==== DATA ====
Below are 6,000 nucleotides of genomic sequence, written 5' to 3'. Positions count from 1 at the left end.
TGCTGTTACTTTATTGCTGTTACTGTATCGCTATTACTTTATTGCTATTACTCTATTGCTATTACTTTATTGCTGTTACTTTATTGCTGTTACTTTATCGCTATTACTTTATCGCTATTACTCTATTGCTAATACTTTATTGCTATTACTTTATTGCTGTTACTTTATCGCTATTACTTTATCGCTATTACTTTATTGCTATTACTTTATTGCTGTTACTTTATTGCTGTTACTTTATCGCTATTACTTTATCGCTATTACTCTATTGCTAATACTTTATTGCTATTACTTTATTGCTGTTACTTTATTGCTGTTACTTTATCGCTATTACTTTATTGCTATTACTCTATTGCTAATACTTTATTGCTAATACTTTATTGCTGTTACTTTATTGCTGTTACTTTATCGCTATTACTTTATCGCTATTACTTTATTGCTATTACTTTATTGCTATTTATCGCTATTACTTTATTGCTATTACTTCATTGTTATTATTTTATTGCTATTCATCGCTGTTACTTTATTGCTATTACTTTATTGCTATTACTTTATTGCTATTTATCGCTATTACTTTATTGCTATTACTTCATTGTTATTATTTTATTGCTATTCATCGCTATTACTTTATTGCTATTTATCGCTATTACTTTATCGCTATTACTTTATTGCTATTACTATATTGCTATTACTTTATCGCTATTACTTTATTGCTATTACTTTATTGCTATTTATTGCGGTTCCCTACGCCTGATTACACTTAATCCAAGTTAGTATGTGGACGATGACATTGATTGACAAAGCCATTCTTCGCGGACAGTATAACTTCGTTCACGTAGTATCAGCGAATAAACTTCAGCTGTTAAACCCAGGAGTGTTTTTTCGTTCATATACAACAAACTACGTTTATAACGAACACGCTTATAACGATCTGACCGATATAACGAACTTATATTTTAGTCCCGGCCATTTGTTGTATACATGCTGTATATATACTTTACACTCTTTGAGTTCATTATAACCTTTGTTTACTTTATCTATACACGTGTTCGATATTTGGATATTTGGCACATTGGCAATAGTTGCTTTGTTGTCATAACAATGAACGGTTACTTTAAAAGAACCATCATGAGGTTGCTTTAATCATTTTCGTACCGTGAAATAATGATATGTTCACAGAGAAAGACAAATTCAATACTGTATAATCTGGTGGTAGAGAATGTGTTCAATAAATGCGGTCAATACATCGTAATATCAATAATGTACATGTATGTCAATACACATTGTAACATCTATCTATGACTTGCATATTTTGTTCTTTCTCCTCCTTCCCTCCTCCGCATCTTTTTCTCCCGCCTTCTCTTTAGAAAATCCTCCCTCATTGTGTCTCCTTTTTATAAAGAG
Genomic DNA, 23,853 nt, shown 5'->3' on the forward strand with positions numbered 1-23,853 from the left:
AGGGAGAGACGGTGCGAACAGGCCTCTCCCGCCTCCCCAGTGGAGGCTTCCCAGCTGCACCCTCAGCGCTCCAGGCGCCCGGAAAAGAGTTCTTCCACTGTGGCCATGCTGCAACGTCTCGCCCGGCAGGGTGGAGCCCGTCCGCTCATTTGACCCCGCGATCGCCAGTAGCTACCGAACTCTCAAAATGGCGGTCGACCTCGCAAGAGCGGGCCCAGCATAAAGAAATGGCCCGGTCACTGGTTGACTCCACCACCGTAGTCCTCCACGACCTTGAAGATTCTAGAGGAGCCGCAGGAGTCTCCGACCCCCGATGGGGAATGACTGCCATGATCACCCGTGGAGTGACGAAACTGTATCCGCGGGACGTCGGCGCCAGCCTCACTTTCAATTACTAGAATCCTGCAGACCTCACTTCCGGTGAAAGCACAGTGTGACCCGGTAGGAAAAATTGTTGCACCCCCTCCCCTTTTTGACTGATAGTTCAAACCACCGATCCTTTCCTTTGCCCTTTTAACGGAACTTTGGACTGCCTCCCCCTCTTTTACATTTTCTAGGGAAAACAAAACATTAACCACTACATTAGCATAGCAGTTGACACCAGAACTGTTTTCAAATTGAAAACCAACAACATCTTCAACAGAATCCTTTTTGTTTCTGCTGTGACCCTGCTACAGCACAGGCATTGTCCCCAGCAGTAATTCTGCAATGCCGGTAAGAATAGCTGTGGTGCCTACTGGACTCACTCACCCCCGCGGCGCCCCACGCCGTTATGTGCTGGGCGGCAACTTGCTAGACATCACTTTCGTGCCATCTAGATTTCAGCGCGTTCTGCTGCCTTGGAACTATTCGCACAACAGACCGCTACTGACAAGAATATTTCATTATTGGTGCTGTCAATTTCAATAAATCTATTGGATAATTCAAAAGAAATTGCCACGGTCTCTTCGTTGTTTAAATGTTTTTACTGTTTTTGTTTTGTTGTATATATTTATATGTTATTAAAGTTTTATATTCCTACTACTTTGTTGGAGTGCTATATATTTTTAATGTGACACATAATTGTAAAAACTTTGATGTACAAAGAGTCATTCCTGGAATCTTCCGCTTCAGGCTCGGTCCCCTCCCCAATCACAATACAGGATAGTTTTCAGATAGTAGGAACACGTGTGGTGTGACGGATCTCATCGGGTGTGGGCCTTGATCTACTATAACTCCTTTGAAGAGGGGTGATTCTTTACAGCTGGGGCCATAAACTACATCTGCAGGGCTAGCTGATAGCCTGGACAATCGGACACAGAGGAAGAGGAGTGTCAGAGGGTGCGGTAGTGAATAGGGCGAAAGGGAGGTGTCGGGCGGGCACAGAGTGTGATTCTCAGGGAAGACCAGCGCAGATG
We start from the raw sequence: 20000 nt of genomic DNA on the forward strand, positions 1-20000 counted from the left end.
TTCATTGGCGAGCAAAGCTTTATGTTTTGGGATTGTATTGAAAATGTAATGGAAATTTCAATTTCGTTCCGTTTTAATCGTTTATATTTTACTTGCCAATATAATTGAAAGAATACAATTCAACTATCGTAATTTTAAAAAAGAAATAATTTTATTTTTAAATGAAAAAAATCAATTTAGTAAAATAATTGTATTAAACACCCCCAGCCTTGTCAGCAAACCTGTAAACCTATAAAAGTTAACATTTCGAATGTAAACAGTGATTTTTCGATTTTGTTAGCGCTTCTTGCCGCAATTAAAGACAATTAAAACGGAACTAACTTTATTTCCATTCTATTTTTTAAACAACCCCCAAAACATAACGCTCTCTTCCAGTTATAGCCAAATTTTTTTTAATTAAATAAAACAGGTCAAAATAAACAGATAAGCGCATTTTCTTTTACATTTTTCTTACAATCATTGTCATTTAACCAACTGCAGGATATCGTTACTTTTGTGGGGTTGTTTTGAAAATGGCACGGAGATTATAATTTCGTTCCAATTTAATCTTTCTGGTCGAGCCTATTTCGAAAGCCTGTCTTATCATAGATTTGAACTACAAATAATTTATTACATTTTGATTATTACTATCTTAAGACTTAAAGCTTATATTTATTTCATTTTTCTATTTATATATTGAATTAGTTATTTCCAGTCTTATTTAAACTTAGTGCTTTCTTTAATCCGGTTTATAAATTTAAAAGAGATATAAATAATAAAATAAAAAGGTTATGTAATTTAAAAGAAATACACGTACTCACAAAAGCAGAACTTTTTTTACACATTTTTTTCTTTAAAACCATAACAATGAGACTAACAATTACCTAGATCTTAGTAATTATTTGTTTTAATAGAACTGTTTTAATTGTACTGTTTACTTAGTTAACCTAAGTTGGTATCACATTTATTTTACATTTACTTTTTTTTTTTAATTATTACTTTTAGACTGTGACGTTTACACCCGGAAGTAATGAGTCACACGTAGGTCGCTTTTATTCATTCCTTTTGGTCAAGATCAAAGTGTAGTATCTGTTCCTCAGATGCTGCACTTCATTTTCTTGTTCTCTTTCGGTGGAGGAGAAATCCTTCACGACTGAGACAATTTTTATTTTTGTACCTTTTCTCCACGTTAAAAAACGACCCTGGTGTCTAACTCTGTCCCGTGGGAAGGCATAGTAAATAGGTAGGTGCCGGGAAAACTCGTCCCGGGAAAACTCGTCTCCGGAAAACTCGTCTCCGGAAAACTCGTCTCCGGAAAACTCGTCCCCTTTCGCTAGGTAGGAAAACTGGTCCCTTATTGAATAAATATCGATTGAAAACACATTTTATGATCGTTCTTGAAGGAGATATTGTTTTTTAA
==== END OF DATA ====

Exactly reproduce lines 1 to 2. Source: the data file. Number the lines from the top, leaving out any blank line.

Below are 6,000 nucleotides of genomic sequence, written 5' to 3'. Positions count from 1 at the left end.
TGCTGTTACTTTATTGCTGTTACTGTATCGCTATTACTTTATTGCTATTACTCTATTGCTATTACTTTATTGCTGTTACTTTATTGCTGTTACTTTATCGCTATTACTTTATCGCTATTACTCTATTGCTAATACTTTATTGCTATTACTTTATTGCTGTTACTTTATCGCTATTACTTTATCGCTATTACTTTATTGCTATTACTTTATTGCTGTTACTTTATTGCTGTTACTTTATCGCTATTACTTTATCGCTATTACTCTATTGCTAATACTTTATTGCTATTACTTTATTGCTGTTACTTTATTGCTGTTACTTTATCGCTATTACTTTATTGCTATTACTCTATTGCTAATACTTTATTGCTAATACTTTATTGCTGTTACTTTATTGCTGTTACTTTATCGCTATTACTTTATCGCTATTACTTTATTGCTATTACTTTATTGCTATTTATCGCTATTACTTTATTGCTATTACTTCATTGTTATTATTTTATTGCTATTCATCGCTGTTACTTTATTGCTATTACTTTATTGCTATTACTTTATTGCTATTTATCGCTATTACTTTATTGCTATTACTTCATTGTTATTATTTTATTGCTATTCATCGCTATTACTTTATTGCTATTTATCGCTATTACTTTATCGCTATTACTTTATTGCTATTACTATATTGCTATTACTTTATCGCTATTACTTTATTGCTATTACTTTATTGCTATTTATTGCGGTTCCCTACGCCTGATTACACTTAATCCAAGTTAGTATGTGGACGATGACATTGATTGACAAAGCCATTCTTCGCGGACAGTATAACTTCGTTCACGTAGTATCAGCGAATAAACTTCAGCTGTTAAACCCAGGAGTGTTTTTTCGTTCATATACAACAAACTACGTTTATAACGAACACGCTTATAACGATCTGACCGATATAACGAACTTATATTTTAGTCCCGGCCATTTGTTGTATACATGCTGTATATATACTTTACACTCTTTGAGTTCATTATAACCTTTGTTTACTTTATCTATACACGTGTTCGATATTTGGATATTTGGCACATTGGCAATAGTTGCTTTGTTGTCATAACAATGAACGGTTACTTTAAAAGAACCATCATGAGGTTGCTTTAATCATTTTCGTACCGTGAAATAATGATATGTTCACAGAGAAAGACAAATTCAATACTGTATAATCTGGTGGTAGAGAATGTGTTCAATAAATGCGGTCAATACATCGTAATATCAATAATGTACATGTATGTCAATACACATTGTAACATCTATCTATGACTTGCATATTTTGTTCTTTCTCCTCCTTCCCTCCTCCGCATCTTTTTCTCCCGCCTTCTCTTTAGAAAATCCTCCCTCATTGTGTCTCCTTTTTATAAAGAG